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Impacts of stuff accumulation in Japan

Shopping is really fun!

Right after I settled in my second apartment, which was in Hamamatsu City, I found myself in the cashier counter of Daiso and waiting for the grand total of the items in the two big baskets.

I was surprised how I filled those two baskets with many stuff for my new apartment.

I was further surprised and disappointed when I realized that many of the items I bought were not necessary or that I didn`t really need at that time.

It`s crazy how I didn`t notice that in Daiso during the time I was putting items in the basket.

All I knew was that during that time, it felt so freaking good to see how lovely and cute and inexpensive the items were.

So, my instinc says, `well, since it`s just 100 yen, let`s try it!`

Yes, 100 yen per item (unles there is a label that says otherwise).

And I went on and on telling myself: I wanna try this... I wanna try that.

Crazy right?

Have you ever experienced this?

Or is your experience worse than this?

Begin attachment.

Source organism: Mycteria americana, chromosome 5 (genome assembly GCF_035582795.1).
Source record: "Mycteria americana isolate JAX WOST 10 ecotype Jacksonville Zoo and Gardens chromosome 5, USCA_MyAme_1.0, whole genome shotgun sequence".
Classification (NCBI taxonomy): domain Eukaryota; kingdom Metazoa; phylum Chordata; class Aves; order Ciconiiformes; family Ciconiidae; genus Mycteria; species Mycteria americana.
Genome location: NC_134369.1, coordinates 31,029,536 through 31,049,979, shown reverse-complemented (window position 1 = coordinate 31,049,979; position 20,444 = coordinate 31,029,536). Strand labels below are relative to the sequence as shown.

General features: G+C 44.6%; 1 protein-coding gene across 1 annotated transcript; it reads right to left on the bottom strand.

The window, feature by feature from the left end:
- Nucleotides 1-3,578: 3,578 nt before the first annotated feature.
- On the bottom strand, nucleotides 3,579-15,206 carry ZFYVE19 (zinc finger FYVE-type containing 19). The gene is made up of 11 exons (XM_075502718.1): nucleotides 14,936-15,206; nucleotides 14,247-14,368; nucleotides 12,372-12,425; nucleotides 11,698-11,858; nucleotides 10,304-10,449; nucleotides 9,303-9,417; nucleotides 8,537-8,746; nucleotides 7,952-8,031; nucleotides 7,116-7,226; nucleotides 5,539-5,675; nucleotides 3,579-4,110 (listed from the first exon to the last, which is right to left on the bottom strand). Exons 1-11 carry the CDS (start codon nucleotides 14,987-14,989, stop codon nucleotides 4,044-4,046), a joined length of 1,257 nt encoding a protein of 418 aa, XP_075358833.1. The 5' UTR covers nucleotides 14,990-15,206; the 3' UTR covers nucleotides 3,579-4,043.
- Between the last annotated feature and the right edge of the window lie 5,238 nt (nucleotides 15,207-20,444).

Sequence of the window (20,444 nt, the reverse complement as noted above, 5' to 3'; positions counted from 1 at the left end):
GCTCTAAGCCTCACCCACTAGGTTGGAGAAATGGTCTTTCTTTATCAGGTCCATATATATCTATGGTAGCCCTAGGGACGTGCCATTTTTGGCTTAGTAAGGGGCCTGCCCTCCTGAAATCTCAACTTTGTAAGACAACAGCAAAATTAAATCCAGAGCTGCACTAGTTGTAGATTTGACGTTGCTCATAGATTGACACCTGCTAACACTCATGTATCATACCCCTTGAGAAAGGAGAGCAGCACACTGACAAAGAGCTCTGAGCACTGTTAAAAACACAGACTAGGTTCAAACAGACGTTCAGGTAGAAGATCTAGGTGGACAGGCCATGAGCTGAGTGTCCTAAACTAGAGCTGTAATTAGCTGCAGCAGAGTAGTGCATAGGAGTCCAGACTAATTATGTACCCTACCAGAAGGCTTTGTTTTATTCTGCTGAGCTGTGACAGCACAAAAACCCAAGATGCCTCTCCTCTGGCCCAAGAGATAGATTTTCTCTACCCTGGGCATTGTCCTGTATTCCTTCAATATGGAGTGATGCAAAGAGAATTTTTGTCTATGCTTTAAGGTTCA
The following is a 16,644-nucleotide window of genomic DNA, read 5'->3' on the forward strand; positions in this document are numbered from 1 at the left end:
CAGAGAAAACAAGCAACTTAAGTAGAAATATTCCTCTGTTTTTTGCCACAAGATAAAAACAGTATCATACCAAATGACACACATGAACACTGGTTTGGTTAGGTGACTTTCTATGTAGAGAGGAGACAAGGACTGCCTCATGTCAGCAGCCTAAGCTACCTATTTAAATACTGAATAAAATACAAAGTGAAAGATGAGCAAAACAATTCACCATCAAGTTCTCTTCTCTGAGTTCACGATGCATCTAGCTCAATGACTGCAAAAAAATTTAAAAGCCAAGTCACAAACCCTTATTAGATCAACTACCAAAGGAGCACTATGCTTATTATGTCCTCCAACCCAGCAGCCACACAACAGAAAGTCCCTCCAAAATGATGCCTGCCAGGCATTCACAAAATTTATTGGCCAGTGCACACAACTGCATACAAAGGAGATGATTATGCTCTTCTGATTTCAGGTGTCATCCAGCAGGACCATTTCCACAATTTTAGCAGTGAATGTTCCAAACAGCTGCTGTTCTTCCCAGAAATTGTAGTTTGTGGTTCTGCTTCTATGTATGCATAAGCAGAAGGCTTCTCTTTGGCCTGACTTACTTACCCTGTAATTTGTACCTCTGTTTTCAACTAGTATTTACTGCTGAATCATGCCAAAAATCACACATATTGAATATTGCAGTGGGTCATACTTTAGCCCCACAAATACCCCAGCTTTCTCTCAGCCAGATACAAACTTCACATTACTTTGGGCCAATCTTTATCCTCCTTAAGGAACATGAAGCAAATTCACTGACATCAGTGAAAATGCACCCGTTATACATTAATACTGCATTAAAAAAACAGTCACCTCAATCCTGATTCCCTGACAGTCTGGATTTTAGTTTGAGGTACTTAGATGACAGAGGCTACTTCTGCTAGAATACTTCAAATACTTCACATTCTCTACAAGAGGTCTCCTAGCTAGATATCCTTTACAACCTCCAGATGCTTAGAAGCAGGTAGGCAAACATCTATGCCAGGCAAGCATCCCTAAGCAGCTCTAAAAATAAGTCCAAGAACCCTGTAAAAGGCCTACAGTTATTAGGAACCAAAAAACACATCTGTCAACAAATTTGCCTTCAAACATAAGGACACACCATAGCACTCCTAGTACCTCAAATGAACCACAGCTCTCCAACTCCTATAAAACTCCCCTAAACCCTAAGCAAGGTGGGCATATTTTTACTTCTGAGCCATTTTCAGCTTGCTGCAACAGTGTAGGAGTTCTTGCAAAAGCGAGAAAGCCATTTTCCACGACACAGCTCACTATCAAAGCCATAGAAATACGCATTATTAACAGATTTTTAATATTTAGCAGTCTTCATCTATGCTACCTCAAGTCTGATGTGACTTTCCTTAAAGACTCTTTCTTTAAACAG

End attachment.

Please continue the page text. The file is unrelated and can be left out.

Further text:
Or were you able to control yourself? If yes, that`s sugoi! (wow!) 

As I went on and reflected that night, I realized that this simple psychology that says: "it's all right, it's only 100 yen, come on and try it!" was an effective marketing strategy that influences the buying decision of the consumers.

It was so effective that even I myself was hooked to buy many things.

There's nothing wrong with this if I really need them, but the thing is that many of them are not urgently needed at that moment.

This is just a simple example in a hyakuen store.

It also happens in bigger and more expensive stores too.

But regardless of the circumstances, this uncontrollable shopping habit in Japan has several implications or effects.

In this article, I would like to focus on four implications that I personally experience in Japan.

Let's go and dissect them.

1. Financial sabotage

Have you ever experienced running out of allowance before the payday?

Has it ever happened to you being so tight in your budget that you could not even afford to eat your favorite hamburger or pizza?

Have you already experienced counting the remaining money in your pocket before entering a restaurant or supermarket for fear of ordering more than you can pay?